XFree86 was abandoned due to the arrogance of the project leaders. Development was at a snail pace, and they tried to add a licensing clause for attribution that was the last straw. Pretty much as soon as it was forked, good things started happening.
Well, permit me to offer some details about the "arrogance" of those project leaders, from what I know.

The XFree86 development model was a monolithic source tree, where everyone to contribute. The source code to be maintained only on that tree. If you want a better insight about their development politics, it was just similar with the one applied by Mr. Torvalds even today with the Linux kernel.

But, someday important companies like Intel and AMD wanted to develop their drivers in separate packages, with separate release cycles. There appeared the conflict, and in the end the moneys spoken, and so we get the X.org.

Why is important for us (and this thread) the story of XFree86 vs. X.org ? If initially the X.org was just a modular alternative to XFree86, after years nobody used the second one, and the drivers started to become antique. The XFree86 itself started to become obsolete.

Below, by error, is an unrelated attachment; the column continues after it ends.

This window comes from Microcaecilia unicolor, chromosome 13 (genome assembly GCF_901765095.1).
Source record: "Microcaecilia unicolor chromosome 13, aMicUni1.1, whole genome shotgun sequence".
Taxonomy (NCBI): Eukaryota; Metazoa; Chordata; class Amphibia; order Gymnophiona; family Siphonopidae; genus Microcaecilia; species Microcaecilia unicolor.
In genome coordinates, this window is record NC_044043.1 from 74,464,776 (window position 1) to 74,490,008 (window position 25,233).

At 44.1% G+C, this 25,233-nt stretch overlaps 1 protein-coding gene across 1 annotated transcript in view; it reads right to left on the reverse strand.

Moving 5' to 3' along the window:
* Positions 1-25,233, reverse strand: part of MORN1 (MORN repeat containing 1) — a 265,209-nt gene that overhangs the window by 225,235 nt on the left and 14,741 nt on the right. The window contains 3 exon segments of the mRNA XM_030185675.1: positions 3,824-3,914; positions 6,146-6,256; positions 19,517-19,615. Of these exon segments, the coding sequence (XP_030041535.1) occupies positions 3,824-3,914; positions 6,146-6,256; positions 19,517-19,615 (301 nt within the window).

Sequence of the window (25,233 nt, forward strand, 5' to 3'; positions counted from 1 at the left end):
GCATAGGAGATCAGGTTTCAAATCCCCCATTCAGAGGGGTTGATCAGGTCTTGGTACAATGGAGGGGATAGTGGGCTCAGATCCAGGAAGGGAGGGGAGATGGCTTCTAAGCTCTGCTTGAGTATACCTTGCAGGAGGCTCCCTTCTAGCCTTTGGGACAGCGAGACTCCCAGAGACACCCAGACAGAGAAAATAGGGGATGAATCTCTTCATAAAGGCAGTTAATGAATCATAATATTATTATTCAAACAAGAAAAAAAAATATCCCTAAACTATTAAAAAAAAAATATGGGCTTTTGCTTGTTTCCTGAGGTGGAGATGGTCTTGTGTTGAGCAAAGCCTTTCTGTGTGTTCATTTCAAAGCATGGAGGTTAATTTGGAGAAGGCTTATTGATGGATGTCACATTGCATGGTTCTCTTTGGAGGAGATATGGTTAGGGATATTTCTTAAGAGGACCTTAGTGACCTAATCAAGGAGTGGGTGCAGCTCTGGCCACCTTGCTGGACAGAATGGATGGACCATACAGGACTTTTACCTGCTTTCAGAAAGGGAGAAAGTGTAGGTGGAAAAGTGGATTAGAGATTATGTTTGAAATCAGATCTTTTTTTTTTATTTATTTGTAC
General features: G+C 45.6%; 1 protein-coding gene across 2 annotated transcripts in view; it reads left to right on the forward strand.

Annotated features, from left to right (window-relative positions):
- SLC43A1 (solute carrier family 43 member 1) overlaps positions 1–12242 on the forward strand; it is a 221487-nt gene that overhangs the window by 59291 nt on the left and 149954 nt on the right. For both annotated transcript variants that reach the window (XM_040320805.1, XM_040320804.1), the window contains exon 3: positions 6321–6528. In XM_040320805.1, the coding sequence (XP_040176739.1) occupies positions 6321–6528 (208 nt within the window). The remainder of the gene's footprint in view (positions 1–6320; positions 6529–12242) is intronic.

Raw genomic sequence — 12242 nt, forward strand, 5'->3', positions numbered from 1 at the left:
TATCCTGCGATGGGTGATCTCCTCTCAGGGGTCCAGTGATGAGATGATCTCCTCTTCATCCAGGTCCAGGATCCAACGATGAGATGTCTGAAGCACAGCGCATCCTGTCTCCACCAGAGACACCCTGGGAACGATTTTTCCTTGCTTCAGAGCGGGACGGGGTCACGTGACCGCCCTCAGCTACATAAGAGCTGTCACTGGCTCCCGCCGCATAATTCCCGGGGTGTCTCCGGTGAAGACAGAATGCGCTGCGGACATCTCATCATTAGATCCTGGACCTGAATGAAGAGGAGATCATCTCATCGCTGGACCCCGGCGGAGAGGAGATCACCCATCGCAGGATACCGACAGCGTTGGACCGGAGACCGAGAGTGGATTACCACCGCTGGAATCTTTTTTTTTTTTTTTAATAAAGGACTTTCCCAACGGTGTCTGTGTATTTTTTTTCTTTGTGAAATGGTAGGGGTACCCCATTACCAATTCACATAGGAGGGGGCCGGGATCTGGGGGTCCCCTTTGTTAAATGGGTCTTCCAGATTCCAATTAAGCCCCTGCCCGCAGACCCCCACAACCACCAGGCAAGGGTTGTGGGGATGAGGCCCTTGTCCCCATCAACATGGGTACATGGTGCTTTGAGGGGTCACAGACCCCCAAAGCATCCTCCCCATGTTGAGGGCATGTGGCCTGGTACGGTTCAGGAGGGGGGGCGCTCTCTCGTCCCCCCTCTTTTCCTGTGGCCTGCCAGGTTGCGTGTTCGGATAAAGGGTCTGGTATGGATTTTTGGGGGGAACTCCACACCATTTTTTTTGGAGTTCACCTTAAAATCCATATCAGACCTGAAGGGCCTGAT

I think that systemd is the "new X.org" and the refusal to use it will end a Linux distribution in the same position as trying to use today exclusively XFree86. Maybe it will work, but with really huge limitations. Just my humble opinion - like I said, I am not a Linux developer.

Last edited by ZhaoLin1457; 08-13-2019 at 01:29 PM.
 
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Old 08-13-2019, 01:34 PM   #194
enorbet